O’Hare airport recorded a 94-degree high Saturday –the 9th 90-degree day so far this month and 14th of the season
Yesterday I delineated the danger signs of exercising in hot weather, but didn’t explain exactly how heat impacted the body itself.
Also I mentioned in an earlier post that my doctor told me not to go biking when there are 90 plus degree heat advisories. My daily biking has brought my resting heart rate down below 50 and I have less than 17 percent body fat on me. I am in great shape and prior to my doctor warning me about it, I had ridden regularly in heat waves. She said that despite my conditioning it was not safe for me. She said that she also told her 40 year old patients not to go out either.
I have to confess that I was skeptical about this. I do believe in following ‘doctor’s orders’ and I have not gone out in the hottest part of the day on my bike, but I have been tempted. I feel great and know how well my body responds, so it seems safe. BUT, I don’t plan on doing it.
I did a little research on it, wondering exactly why it was dangerous to experience exercise stress in heat.
Here is how the Mayo Clinic explained it:
How heat affects your body
“Exercising in hot weather puts extra stress on your body. If you don’t take care when exercising in the heat, you risk serious illness. Both the exercise itself and the air temperature increase your core body temperature. To help cool itself, your body sends more blood to circulate through your skin. This leaves less blood for your muscles, which in turn increases your heart rate. If the humidity also is high, your body faces added stress because sweat doesn’t readily evaporate from your skin. That pushes your body temperature even higher.
“Under normal conditions, your skin, blood vessels and perspiration level adjust to the heat. But these natural cooling systems may fail if you’re exposed to high temperatures and humidity for too long, you sweat heavily and you don’t drink enough fluids. The result may be a heat-related illness. Heat-related illnesses occur along a spectrum, starting out mild but worsening if left untreated.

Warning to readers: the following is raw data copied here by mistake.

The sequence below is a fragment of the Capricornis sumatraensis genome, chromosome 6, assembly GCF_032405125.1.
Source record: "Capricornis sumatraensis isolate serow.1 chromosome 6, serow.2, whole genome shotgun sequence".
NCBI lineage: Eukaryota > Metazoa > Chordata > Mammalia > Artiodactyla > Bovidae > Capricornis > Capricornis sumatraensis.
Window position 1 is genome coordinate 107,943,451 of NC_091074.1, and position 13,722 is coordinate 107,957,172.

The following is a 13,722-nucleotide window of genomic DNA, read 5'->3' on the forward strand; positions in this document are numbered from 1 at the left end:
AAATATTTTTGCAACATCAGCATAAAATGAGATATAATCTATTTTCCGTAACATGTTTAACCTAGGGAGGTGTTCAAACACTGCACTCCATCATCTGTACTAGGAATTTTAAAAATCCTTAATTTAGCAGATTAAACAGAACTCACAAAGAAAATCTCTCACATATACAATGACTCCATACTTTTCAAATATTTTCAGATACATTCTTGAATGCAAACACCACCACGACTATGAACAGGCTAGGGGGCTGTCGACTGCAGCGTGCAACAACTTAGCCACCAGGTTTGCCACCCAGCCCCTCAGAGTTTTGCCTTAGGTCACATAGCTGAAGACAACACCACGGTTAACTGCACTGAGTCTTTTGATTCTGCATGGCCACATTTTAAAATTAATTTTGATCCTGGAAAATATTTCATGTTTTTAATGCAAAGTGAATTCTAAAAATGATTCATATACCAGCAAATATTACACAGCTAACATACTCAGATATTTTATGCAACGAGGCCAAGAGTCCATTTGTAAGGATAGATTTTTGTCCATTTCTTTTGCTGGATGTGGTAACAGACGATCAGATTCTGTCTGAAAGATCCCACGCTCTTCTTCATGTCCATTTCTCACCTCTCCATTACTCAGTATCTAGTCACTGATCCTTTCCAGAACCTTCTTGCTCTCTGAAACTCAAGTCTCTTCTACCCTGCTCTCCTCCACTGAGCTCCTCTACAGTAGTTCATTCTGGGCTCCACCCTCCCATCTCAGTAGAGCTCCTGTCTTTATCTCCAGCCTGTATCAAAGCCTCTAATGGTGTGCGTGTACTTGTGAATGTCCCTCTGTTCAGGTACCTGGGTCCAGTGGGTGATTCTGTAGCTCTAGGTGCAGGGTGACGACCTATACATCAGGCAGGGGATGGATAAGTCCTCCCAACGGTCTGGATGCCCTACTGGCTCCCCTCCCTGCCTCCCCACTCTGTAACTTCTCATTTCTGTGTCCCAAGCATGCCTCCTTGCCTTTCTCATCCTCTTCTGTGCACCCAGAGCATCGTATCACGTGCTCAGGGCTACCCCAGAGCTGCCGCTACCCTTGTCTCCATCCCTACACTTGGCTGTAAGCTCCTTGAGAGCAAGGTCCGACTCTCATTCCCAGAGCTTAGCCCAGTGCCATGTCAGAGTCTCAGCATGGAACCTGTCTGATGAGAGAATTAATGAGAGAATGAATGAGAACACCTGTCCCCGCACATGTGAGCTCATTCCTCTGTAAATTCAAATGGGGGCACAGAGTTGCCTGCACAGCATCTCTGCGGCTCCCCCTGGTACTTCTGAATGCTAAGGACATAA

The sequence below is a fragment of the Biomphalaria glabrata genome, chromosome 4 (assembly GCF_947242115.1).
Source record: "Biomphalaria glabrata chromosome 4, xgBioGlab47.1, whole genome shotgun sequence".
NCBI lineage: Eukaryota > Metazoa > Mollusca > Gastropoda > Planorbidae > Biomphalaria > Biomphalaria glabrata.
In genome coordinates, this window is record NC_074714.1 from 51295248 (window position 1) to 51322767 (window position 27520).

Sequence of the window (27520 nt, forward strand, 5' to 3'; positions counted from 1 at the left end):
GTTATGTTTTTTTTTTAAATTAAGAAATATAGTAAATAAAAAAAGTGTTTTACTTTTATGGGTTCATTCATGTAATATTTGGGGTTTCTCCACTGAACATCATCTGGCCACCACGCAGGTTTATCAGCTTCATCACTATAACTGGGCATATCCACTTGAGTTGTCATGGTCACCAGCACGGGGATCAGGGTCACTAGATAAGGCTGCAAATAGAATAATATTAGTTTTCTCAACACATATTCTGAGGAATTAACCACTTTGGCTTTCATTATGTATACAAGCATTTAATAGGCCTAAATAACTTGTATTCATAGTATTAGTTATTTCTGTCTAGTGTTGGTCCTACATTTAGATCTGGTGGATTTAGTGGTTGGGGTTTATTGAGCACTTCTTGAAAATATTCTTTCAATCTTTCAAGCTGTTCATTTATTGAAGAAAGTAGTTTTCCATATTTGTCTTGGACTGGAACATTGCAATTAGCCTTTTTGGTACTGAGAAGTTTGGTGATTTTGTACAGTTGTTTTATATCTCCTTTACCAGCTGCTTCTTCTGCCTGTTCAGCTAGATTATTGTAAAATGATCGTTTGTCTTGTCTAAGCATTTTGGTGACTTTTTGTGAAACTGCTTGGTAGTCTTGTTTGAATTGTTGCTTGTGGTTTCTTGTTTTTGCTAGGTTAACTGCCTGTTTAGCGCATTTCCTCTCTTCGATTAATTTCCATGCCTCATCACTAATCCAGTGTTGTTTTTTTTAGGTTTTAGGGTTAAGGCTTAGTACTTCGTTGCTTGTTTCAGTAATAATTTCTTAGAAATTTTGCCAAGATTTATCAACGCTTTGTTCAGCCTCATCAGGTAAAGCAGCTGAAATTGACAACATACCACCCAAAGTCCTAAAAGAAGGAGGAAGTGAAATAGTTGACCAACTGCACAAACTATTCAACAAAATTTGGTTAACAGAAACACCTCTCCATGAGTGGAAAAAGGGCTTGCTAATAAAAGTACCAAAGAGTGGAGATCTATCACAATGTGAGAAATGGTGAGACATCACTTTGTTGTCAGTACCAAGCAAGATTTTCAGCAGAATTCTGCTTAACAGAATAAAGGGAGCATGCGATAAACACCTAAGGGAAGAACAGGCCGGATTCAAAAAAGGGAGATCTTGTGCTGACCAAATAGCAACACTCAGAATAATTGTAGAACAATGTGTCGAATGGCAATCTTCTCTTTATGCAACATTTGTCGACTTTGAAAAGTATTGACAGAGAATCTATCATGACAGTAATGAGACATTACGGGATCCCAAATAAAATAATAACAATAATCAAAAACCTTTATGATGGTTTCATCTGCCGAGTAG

Heat illnesses include:
Heat cramps. Heat cramps are painful muscle contractions, mainly affecting the calves, quadriceps and abdominals. Affected muscles may feel firm to the touch. Your body temperature may be normal.
Heat exhaustion. With heat exhaustion, your body temperature rises as high as 104 F (40 C) and you may experience nausea, vomiting, headache, fainting, weakness and cold, clammy skin. If left untreated, this can lead to heatstroke.
Heatstroke. Heatstroke is a life-threatening emergency condition that occurs when your body temperature is greater than 104 F (40 C). Your skin may be hot, but your body may stop sweating to help cool itself. You may develop confusion and irritability. You need immediate medical attention to prevent brain damage, organ failure or even death.”
I consider this to be an excellent articulate explanation of the dangers of subjecting your body to exercise stress during periods of extreme heat and it convinces me that I need to avoid it.
I hope it clarifies the situation for you, too.
For some further suggestions on dealing with extreme heat, check out How to Beat the Heat and Hydration – Cool, Clear Water. What are danger signs during hot weather exercise?,What about bike riding during a heat advisory? What to do about exercise in very hot weather? How to beat the heat?
A word to the wise…
You can check my Page – How to deal with extreme heat for more.